Gout is a form of arthritis that occurs when uric acid levels in the blood rise above that which can remain soluble, and the uric acid crystallises. These crystals are deposited in soft tissues and joints, causing gout.
Gout is the most common form of arthritis in men but is rare in pre-menopausal women. The incidence of gout is increasing, particularly as the population ages. It is a disease associated with significant disability and illness and can affect more than just the joints.
Gout is best diagnosed by having a doctor take fluid from a joint and demonstrating the crystals in the fluid. Sometimes this is not possible, and a rheumatologist or other doctor may be reasonably comfortable in making the diagnosis of gout based on the symptoms. Sometimes the level of uric acid in the blood, and x-rays or a CT scan may assist in the diagnosis.
Gout usually affects people by causing arthritis, which is inflammation of the joints. Inflammation is associated with pain, swelling, heat and redness. The arthritis in gout usually affects peripheral small joints, and indeed the most typical presentation is an acutely inflamed big toe (sometimes termed podagra). But any joint can be involved, and it is common for gout to involve other joints of the feet, the ankles, knees, hands and wrists. Occasionally gout can affect joints of the spine, and sometimes gout can affect several joints at one time.
Acute gout usually comes on very suddenly, often overnight, with some people reporting tingling being the first symptom, followed by increasing pain which reaches a peak within about 12 hours. The acute attacks of gout usually settle over some days to weeks but can settle more quickly with treatment.
Acute attacks may be precipitated by many factors in people prone to gout. These include an excess of protein or alcohol in the diet, dehydration, infection, trauma and changes in medications, such as blood pressure medications.
If the high uric acid levels in the blood are not treated, then gout may progress, with ongoing pain, and the deposition of the crystals in soft tissue, including the skin. These deposits are called tophi, and often appear to be chalky lumps, often on the fingers or ears. Tophi can disappear with long term treatment.
Untreated gout can result in irreversible damage to the joint, and untreated high levels of uric acid are associated with cardiovascular and kidney disease.
There are good therapies for gout; however international guidelines state that the management of gout should not rely solely on medications. It is important for people with gout to be educated so they can understand their disease, and what factors may precipitate an acute flare. People with gout should undertake regular physical activity, and try to maintain a healthy body weight in order to reduce the risks. Dietary changes, decreasing the intake of meat, shellfish, fruit juices and other sugary drinks, alcohol (especially beer) as well as increasing the intake of water and dairy products may assist in preventing attacks of gout.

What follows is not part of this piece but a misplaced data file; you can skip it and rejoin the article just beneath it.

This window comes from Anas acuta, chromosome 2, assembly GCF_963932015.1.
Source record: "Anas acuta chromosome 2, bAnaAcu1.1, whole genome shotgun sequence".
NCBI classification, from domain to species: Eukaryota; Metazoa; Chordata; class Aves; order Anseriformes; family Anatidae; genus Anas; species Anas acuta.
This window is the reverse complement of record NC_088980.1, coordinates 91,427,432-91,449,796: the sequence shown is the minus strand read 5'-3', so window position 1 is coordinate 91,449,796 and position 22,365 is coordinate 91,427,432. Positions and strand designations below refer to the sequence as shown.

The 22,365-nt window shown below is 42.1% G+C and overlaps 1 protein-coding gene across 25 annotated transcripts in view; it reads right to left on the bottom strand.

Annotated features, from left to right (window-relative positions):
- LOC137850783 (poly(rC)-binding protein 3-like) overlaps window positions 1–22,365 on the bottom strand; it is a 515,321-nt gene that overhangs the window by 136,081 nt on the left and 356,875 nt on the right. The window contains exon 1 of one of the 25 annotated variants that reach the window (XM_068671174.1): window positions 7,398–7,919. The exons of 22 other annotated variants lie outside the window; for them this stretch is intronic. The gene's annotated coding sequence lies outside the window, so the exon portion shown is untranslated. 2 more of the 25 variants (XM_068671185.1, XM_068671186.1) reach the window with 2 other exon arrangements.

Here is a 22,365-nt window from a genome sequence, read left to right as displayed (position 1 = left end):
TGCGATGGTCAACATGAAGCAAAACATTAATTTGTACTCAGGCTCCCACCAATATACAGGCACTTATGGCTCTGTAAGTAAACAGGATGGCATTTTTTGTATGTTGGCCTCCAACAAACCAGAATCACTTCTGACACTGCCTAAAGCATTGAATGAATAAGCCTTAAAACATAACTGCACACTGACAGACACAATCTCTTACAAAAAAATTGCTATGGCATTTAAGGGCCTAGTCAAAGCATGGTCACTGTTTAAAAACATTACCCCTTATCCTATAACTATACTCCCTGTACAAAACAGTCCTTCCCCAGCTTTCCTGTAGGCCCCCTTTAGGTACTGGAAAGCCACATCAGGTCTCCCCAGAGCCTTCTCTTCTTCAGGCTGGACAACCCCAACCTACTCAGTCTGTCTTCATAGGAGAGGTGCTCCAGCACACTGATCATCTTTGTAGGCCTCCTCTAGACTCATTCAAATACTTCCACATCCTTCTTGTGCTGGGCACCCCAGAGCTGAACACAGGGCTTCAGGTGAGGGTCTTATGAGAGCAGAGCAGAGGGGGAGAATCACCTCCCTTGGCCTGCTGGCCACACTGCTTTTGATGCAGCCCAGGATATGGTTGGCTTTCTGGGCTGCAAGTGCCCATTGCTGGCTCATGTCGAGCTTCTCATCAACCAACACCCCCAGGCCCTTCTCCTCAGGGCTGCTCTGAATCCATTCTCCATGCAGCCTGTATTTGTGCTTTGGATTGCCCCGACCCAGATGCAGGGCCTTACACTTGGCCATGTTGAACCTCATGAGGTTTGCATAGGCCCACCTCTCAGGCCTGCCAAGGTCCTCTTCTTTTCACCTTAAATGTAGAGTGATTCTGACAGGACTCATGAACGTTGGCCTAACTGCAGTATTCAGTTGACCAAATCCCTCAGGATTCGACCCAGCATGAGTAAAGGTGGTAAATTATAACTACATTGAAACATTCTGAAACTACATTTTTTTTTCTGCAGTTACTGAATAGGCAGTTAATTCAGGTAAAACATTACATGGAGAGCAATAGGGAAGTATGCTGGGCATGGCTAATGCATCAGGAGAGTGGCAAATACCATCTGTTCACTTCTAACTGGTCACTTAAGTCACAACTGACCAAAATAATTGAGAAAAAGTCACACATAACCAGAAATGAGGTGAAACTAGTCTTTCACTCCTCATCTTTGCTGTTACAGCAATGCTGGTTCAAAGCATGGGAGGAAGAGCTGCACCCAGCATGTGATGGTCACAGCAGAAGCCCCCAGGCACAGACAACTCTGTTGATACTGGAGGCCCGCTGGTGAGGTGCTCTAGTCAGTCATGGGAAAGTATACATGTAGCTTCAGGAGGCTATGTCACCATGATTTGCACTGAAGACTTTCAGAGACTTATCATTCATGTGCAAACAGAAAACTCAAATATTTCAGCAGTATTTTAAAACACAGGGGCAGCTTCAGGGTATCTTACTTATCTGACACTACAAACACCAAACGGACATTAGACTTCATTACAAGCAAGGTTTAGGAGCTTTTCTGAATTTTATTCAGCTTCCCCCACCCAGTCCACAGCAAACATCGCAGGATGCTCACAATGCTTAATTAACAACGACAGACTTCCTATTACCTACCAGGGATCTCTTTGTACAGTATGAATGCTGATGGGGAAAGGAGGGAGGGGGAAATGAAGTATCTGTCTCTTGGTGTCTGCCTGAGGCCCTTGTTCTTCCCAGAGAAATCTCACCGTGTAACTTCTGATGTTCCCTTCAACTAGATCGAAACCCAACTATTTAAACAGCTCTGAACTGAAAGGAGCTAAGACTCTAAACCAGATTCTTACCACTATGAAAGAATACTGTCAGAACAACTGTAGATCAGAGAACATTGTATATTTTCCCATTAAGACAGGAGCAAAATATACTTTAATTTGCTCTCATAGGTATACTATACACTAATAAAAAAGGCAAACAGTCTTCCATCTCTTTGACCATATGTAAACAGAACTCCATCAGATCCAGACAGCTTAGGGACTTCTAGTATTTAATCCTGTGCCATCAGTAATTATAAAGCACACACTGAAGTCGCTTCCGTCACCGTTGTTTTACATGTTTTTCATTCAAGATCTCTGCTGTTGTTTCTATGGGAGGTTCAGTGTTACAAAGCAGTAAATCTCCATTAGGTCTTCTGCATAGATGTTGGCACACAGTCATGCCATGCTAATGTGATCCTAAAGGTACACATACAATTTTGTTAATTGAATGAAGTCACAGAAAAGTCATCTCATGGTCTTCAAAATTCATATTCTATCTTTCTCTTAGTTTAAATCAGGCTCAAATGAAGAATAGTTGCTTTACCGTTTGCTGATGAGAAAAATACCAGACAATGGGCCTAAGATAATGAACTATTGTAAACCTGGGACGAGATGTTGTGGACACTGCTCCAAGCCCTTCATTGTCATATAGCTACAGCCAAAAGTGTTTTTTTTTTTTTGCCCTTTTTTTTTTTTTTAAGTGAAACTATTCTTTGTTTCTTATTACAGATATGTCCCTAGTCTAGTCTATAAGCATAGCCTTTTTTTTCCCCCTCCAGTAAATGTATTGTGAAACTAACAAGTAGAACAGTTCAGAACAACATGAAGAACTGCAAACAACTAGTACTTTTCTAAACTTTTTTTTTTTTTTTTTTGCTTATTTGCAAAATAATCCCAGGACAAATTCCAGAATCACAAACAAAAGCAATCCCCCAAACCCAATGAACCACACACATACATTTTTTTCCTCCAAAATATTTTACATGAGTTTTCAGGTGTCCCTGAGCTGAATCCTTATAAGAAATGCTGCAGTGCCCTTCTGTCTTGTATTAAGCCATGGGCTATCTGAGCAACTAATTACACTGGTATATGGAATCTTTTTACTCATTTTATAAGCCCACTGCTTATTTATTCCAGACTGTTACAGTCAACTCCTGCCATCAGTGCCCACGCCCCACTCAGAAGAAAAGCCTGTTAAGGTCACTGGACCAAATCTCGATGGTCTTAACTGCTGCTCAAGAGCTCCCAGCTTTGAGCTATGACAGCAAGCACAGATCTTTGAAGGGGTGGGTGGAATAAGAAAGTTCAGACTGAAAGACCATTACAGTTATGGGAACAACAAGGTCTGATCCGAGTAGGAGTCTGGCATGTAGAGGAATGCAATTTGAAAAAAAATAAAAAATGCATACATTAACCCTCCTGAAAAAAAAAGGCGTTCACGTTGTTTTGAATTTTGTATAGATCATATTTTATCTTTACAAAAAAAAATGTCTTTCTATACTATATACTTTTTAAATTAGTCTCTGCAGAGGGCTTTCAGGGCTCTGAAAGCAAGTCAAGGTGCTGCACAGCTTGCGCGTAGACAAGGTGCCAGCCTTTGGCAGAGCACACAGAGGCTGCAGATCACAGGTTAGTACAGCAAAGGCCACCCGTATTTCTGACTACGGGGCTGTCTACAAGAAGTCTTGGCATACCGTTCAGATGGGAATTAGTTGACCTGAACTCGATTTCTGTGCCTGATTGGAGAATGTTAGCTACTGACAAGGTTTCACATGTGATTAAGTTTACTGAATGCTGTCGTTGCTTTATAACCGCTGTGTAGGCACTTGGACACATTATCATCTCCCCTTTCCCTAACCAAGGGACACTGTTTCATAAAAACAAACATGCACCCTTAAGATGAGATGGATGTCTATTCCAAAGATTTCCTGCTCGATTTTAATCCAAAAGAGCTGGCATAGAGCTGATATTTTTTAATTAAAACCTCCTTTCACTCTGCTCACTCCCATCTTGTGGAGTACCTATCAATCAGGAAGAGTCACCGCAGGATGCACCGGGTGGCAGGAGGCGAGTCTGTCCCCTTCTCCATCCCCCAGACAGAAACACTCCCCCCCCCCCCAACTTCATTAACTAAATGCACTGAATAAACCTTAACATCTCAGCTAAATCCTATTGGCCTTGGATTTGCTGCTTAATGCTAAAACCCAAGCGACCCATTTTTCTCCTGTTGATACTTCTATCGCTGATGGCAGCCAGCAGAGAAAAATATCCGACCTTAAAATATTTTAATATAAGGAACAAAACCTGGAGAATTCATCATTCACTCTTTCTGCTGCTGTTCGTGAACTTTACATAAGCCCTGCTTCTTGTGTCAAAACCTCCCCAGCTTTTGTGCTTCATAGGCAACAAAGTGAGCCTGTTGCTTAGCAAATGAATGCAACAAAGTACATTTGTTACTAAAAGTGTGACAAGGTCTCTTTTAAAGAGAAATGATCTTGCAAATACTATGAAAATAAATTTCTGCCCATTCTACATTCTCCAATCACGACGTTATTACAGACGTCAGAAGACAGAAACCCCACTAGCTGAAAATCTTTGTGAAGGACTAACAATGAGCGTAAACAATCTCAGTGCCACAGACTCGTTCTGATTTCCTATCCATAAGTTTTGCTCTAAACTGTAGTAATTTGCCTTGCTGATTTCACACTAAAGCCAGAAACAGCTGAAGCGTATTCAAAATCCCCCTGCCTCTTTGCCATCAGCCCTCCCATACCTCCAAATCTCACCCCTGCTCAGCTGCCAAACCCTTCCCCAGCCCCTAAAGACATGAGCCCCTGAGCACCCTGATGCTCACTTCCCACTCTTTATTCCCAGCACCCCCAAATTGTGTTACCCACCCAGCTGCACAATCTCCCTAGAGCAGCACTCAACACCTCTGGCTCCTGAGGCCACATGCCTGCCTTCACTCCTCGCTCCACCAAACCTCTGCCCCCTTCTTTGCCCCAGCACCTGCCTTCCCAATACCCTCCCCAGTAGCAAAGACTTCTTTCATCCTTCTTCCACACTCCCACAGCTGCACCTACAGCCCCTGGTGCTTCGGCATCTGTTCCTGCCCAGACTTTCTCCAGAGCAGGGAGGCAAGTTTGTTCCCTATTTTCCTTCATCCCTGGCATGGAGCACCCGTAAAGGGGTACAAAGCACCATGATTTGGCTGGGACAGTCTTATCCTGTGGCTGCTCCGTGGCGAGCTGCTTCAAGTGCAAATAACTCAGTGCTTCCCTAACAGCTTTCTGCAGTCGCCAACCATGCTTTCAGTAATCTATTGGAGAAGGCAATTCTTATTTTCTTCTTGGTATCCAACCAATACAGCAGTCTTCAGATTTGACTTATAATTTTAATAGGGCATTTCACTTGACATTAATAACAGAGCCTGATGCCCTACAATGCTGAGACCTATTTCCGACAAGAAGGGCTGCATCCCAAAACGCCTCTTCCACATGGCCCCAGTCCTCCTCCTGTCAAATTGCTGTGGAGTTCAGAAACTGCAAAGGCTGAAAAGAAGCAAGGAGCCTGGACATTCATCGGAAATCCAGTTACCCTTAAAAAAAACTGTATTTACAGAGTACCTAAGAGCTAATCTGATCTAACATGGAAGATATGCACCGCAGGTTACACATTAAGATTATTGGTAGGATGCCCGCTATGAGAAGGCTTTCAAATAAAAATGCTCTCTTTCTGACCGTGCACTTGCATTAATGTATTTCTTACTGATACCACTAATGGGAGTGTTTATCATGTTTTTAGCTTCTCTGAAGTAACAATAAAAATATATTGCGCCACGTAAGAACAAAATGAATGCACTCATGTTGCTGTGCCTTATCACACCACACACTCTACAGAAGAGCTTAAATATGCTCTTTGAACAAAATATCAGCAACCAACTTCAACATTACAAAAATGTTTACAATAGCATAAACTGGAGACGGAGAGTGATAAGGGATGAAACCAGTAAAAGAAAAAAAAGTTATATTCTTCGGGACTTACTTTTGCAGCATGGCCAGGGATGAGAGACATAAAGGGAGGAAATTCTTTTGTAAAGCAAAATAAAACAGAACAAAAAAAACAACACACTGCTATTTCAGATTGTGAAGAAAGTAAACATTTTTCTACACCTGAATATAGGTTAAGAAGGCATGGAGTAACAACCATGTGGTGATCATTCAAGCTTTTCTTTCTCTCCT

Additionally, people with gout should be screened for cardiovascular risk factors, such as high blood pressure, high cholesterol, and counselled about the risks of smoking.
The levels of uric acid in the blood can be lowered to prevent the development of acute attacks with drugs. The commonly used urate-lowering drugs include allopurinol, febuxostat and probenecid.
If an acute attack occurs, then the inflammation can be treated in the short term to resolve the attack with drugs such as non-steroidal anti-inflammatories, colchicine, and sometimes steroids.
These are often co-prescribed when you begin urate lowering drugs to manage any inflammation that may occur.
New drug therapies for gout have been developed, but these drugs are expensive, and can cause side effects, so they are usually reserved for people whose gout cannot be controlled in the usual way. These drugs include synthetic uricase enzymes that prevent the production of uric acid.
Maintaining healthy body weight, regular exercise, a healthy diet low in protein and sugar, and increasing fluid and dietary dairy intake may aid the self-management of gout.
Additionally, understanding your disease combined with taking your long term medication correctly, may mean you can better control your disease. Your Rheumatologist will be able to assist you with education regarding lifestyle and medications and assist you in developing a self-management plan to reduce the impact of gout in your life.
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Article written by Dr Helen Keen, AdjunctProfessor (Rheumatology) MBBS FRACP PhD
Dr Keen consultants at Royal Perth and Fiona Stanley Hospitals, privately in Subiaco, and undertakes teaching and research at UWA.